That's not how you do it. Airbnbs, you want to really identify a theme. Ours is a tropical Cuban Havana theme, and because of that, bachelorette parties are interested in it. Younger generations are interested in it. We have murals on the wall brick walls so that way, people can take-- Anything that's creating more content for Instagram and stuff like that, that's a bigger pull for your Airbnb. If you're not going into Airbnb space with the intention and thought of, "I am a boutique hotel giving a unique experience to someone with the privacy and seclusion of a home," you shouldn't be in the Airbnb space.
[00:21:30] Hugh: I know that for those who might not know, you are based out of Arizona. Is that where you purchased the Airbnb?
[00:21:39] Zac: Yes. All of my real estate is currently owned within Phoenix, Arizona, and so I'm at a point where I would like to start acquiring assets elsewhere. That way, not only can they increase my net worth, but also I can leverage and use them on my off time or when they aren't booked or whatever it may be. Secondary vacation homes, wherever it may be, definitely more interested in doing that globally, but obviously, real estate laws start getting really different from country to country. [chuckles]
[00:22:11] Hugh: Yes. I've been dealing with that myself. Then something maybe that somebody's interested in listening and thinking about Airbnbs, I know Arizona's warm year round but seasonality is a big part in Airbnb so if people are interested, keep that in mind. Moving on to the metaverse, I'm really excited about this conversation because you had a really good episode on your podcast, and it was about how the economy will evolve in some facet that people will now work in the metaverse. When I heard this, it just like blew my mind because I was like-- You hear of metaverse, things to do in the metaverse, but having jobs in the metaverse, I'd never even considered it. Can you explain more about working and the metaverse economy specifically?
[00:23:00] Zac: Yes. Again, I can't predict the future. I'm not a prophet, but I try to be a very forward-thinking person and think about what the applications can look like even if all of the pieces haven't arrived there yet. What do I mean by that? Especially in the technology space, you have to think on three legs. There's software, there's hardware, and then there's demand or adoption. Younger generations are obviously adopting and accepting the demand of what technology brings because they're born into it. Older generations, not as much.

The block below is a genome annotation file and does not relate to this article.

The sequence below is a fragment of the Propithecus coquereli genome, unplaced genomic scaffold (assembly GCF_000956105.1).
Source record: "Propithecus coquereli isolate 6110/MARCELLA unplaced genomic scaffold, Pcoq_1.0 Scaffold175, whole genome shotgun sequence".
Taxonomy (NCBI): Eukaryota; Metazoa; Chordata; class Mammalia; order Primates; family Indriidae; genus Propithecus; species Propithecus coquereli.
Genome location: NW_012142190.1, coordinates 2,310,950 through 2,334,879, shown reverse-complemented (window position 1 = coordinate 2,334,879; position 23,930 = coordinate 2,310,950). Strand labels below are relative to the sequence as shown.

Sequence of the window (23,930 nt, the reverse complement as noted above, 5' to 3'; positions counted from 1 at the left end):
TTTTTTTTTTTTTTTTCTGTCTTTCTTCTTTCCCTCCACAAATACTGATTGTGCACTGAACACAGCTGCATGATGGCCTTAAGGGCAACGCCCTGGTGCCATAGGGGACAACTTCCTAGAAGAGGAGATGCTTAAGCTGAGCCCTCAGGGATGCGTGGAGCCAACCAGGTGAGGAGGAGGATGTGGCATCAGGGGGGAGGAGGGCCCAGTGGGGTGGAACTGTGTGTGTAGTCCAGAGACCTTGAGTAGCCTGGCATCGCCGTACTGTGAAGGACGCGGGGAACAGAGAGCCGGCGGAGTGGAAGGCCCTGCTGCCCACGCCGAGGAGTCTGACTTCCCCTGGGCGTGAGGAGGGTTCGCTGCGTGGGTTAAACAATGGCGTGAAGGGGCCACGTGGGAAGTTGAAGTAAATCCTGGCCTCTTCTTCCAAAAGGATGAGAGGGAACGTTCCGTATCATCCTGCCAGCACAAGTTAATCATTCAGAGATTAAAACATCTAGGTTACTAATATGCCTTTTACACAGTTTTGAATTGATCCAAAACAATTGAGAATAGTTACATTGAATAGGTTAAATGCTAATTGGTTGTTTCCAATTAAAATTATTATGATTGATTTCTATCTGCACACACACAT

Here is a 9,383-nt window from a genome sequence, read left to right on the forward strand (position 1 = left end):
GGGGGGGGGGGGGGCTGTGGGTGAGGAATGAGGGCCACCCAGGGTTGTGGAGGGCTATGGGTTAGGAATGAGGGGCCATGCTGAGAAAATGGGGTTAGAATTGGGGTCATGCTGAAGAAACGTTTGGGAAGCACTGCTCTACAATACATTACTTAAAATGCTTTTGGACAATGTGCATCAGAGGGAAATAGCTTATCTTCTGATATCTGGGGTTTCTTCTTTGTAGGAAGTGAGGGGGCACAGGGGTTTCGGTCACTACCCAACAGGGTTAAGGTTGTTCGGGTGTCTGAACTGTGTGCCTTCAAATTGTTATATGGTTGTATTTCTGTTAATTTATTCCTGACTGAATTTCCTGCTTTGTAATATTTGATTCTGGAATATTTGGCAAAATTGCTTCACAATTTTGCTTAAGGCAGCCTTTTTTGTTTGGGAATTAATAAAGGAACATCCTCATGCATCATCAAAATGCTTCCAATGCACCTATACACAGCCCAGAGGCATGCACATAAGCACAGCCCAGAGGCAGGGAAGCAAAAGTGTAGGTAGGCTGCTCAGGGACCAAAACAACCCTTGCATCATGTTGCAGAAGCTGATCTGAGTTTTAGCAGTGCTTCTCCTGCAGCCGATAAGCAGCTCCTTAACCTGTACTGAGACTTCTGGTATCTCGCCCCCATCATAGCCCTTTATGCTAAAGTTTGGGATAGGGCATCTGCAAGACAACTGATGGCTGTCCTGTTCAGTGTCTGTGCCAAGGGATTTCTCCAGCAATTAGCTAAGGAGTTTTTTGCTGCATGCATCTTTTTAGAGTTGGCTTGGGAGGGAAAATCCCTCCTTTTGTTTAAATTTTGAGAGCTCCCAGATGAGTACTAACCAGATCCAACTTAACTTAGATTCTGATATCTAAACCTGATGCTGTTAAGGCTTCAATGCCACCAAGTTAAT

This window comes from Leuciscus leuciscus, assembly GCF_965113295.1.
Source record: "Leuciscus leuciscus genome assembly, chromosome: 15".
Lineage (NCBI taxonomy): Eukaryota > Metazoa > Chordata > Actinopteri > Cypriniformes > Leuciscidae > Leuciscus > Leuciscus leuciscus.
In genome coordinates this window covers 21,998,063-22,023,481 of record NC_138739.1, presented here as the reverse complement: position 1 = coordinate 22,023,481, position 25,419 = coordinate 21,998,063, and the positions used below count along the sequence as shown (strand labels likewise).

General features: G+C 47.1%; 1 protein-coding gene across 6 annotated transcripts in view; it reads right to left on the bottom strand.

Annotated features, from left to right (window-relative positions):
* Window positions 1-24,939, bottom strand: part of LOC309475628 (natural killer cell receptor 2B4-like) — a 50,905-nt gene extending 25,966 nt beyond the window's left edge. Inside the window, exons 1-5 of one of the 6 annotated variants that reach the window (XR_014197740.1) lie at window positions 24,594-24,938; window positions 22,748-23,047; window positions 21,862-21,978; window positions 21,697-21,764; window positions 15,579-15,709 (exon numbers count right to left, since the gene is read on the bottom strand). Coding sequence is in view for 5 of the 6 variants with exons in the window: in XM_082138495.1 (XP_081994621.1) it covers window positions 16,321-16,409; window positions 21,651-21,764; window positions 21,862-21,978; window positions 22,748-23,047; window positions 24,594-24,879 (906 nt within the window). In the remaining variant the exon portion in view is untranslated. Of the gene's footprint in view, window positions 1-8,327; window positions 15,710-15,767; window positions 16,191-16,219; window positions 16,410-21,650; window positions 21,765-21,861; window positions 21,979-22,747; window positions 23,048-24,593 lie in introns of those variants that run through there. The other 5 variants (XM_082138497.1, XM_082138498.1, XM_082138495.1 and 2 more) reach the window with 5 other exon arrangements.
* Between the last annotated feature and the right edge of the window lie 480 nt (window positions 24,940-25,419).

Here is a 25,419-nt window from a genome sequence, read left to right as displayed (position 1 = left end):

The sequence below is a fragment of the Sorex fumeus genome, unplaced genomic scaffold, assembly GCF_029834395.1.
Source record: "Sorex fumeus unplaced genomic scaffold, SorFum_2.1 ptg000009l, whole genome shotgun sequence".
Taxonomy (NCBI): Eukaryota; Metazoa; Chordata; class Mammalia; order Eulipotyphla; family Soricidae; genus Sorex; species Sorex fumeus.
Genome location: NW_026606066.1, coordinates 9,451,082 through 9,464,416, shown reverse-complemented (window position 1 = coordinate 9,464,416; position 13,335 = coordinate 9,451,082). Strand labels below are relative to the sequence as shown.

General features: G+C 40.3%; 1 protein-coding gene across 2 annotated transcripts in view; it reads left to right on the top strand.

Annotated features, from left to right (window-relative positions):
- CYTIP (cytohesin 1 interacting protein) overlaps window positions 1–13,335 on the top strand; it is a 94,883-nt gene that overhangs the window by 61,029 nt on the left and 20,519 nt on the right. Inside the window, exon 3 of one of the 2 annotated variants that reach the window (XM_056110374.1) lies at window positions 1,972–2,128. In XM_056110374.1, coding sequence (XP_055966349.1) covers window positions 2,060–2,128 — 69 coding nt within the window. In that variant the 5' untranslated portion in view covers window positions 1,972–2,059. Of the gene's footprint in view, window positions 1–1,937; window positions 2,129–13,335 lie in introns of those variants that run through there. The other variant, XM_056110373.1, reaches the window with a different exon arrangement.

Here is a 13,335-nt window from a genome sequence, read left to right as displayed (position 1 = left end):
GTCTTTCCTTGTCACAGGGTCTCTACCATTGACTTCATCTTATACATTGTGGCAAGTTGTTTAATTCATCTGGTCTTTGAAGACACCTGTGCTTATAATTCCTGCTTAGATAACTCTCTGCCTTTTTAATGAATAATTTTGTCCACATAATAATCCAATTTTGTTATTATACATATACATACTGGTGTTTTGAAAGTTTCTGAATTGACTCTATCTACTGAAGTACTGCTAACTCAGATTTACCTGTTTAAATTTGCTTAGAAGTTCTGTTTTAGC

Software is required in order to do things, like for instance, augmented reality. In order for augmented reality glasses to be commercially available and work, you can have them commercially available but unless we get to a point where we have 5G everywhere, then augmented reality work doesn't work because it doesn't have the bandwidth to operate. For people that don't know what 5G is, it's basically 100 times faster than 4G, and that is the minimum necessary requirement for someone to throw on a pair of augmented reality glasses and be able to see things live playing out in a virtual augmented reality of base reality.
The final piece is hardware. Obviously, companies like Google and Facebook, they are definitely working on this stuff. Once it becomes commercially available, i.e., the hardware, software is there, i.e., 5G, and then the demand is there, younger generations and there obviously will be some older people adopting it, now all of a sudden, people start looking at everything and go, "Wow, these investment opportunities in this space, now they make a ton of sense." I'm trying to be the person that thinks about that stuff before all three of those things merge together.
Again, who knows if I'm right, who knows if I'm wrong, who knows if it's going to be a year, 3, 5, 10? But I try to think like real-world application. If you're someone not making a ton of money in the United States and the US dollar between inflation and stagflation, income's not rising and stuff like that, and someone offers you to work in a metaverse where you get paid in Ethereum and what's Ethereum going for right now? $4,600 or something like that.
Even if you're getting paid in fractions of Ethereum, so you go in there and let's say you get paid 0.001 ETH for every hour you work in the metaverse. Well, I would rather go do that because that asset's appreciating way more and it's a deflationary asset which we can go into and talk about in a little a bit. That's like a double appreciation factor on Ethereum, and I can go work for eight hours and pull out and transfer that into the US dollars and now I've made $500 in a day relative to going and working a front desk job making $10 an hour and I walk and I still got to pay taxes and all that shit and pay for Medicare and social security. I'm barely getting by and I got to cover a rent.
Maybe I'm someone that has a kid, I got to figure out how to get them through-- You can't tell me if someone were to offer that opportunity to someone and they had the opportunity to make more in cryptocurrency then convert it back into US dollars to pay for their groceries, pay for their rent, pay for... There are tons of people that would go and do that. Myself included. If I knew I could go make more money podcasting in the metaverse and I could get paid in Ethereum or something like that, yes, like let's do it because that's clearly an asset class that is appreciating and doing so much better than the US dollar has been. Especially this year has been a great example with the amount of inflation we've seen.